Help on pine finishing

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czhao1009

New User
Chen
Hi all, I'm new to woodworking in general and just finished staining the pine on my new project... however I think it looks very bad :(

I sanded with 120, then 150, wiped clean with tack cloth before applying the finish.
First I applied General Finishes pre stain wood conditioner, then applied the General Finishes gel stain candlelite.
I followed the instructions on the can and wiped the excess gel stain off almost immediately after applying.

I've attached pictures of how it looks after 48 hours. The drawer faces are unfinished at this point. I think it has too much contrast, as if part of the wood took more staining and part of it didn't any at all. I googled around and found this called the grain reversal effect?

What do you think, is this normal for pine? Now thinking back, I probably should have chosen the wood more carefully with the finish stain in mind, so lessons learned :)
Any way I can improve the look, I think I want a bit more uniform look to it, if possible.

Thanks in advance!
 

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Fishbucket

Joe
Senior User
You're kinda stuck with that. That's a product of the grain in pine. There are hard and soft growth rings that absorb stains at different rates ( or at all )
as you learned, pick your wood as to what look and finish you will use.
I think you should have went with a finer grain finish sanding too, maybe up to 220. It might be hard to fill 150 grit scratches and still might show.

as a lover of grain, I like it anyway.
 

patlaw

New User
Mike
Pine blotching is very normal when staining. Charles Neil has a product that he claims will reduce it dramatically, but that's not going to help your current project.

Charles Neil Pre-Color Conditioner

By the way, you do very impressive work for being new to woodworking!
 

Bill Clemmons

Bill
Corporate Member
Actually, that's not a bad finish for pine. I like it. The only thing you can do at this stage is apply a top coat w/ a little tint to it. If you have a sample piece, try putting some amber shellac over it. That will darken it a little, but also might give it a little more uniformity. Shellac lays on top without penetrating the grain.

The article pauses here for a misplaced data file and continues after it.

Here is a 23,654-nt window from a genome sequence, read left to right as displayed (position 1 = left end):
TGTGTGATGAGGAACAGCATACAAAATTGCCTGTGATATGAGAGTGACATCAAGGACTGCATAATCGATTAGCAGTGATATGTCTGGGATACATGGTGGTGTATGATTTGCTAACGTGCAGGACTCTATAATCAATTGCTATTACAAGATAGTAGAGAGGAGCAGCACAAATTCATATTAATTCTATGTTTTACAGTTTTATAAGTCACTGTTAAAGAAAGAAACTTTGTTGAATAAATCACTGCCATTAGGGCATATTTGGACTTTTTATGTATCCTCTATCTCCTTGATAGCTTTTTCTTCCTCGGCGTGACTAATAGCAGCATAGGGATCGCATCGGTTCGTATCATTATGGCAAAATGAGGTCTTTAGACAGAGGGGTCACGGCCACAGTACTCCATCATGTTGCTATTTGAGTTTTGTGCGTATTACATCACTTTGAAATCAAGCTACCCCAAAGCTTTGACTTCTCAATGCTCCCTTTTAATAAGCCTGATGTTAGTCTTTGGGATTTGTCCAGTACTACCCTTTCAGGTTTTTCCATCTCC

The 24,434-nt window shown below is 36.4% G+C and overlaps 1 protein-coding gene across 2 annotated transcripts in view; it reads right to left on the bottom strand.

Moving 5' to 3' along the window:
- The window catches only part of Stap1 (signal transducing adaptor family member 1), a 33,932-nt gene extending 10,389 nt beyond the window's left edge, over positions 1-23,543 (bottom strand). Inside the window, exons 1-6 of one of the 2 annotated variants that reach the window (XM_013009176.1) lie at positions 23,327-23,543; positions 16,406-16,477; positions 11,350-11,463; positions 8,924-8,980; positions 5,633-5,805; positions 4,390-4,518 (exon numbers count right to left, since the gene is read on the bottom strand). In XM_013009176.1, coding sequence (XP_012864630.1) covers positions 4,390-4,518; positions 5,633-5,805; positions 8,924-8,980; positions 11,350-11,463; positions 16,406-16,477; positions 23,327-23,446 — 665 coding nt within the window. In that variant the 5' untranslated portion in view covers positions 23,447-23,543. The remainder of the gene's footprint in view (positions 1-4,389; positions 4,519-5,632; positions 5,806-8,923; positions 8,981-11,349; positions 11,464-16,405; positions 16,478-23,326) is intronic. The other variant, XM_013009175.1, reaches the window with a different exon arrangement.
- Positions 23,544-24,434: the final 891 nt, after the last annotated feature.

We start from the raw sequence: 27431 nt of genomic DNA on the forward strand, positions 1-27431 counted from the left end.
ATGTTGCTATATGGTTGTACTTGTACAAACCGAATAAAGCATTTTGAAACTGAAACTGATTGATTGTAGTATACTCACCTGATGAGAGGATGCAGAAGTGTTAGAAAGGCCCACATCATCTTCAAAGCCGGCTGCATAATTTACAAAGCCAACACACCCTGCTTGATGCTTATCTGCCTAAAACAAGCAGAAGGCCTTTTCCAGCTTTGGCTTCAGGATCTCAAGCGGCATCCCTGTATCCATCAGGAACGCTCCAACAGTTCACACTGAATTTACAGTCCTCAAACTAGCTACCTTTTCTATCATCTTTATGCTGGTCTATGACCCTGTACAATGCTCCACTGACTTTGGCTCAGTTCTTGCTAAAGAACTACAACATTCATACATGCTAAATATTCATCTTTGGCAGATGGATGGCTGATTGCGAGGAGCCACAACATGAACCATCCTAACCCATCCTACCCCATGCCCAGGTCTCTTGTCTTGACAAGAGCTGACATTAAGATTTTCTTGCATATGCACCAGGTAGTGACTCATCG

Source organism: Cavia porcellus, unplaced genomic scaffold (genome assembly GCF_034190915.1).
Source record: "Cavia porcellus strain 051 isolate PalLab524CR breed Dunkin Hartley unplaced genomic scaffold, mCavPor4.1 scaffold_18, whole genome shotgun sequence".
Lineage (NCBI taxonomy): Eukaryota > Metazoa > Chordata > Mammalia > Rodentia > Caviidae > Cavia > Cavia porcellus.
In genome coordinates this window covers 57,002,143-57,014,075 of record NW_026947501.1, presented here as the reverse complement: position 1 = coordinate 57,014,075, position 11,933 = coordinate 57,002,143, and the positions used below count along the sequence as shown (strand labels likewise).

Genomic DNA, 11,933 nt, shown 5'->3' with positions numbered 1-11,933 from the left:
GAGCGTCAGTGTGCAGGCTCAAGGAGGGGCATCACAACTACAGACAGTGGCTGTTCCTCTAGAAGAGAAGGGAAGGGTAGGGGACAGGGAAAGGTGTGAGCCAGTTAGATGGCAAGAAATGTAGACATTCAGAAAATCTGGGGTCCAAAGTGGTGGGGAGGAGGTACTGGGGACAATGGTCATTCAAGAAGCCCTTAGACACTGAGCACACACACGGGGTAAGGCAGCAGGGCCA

Assuming that is the color you wanted, maybe walnut or mahogany would have looked good, and given a more consistent finish.
 

CDPeters

Master of None
Chris
Too late on this particular project, but something to think about in the future. Use a sanding sealer or de-waxed shellac as the first light coat. This will somewhat seal the softer grain and not really penetrate the denser grain. Sand lightly once the shellac is dry (doesn't take long!), and then apply the stain. The seal coat will keep the stain from penetrating as deep into to softer grain and even out the contrasts/blotchiness.

Charles' pre-color conditioner and the General Finishes conditioner products essentially do this. I would have thought that the GF product would have given you a more even finish.

Either way, I think it looks good as-is.
 

czhao1009

New User
Chen
Thank you all for the replies and I definitely had many lessons learned during this project :) fun and frustrating at the same time.

Actually, that's not a bad finish for pine. I like it. The only thing you can do at this stage is apply a top coat w/ a little tint to it. If you have a sample piece, try putting some amber shellac over it. That will darken it a little, but also might give it a little more uniformity. Shellac lays on top without penetrating the grain.

Assuming that is the color you wanted, maybe walnut or mahogany would have looked good, and given a more consistent finish.

I will give the amber shellac a try on a sample piece, if I use shellac, do I still need a topcoat, over the shellac?
 

Rick M

New User
Rick
Par for the course with pine but honestly I like it. Amber shellac looks fantastic on pine and you can add a toner (dye) that will even out the color. Try it on scrap first. Ditto for stains, always test on scrap first.

Sent from my Moto G (4) using Tapatalk
 

Raymond

Raymond
Staff member
Corporate Member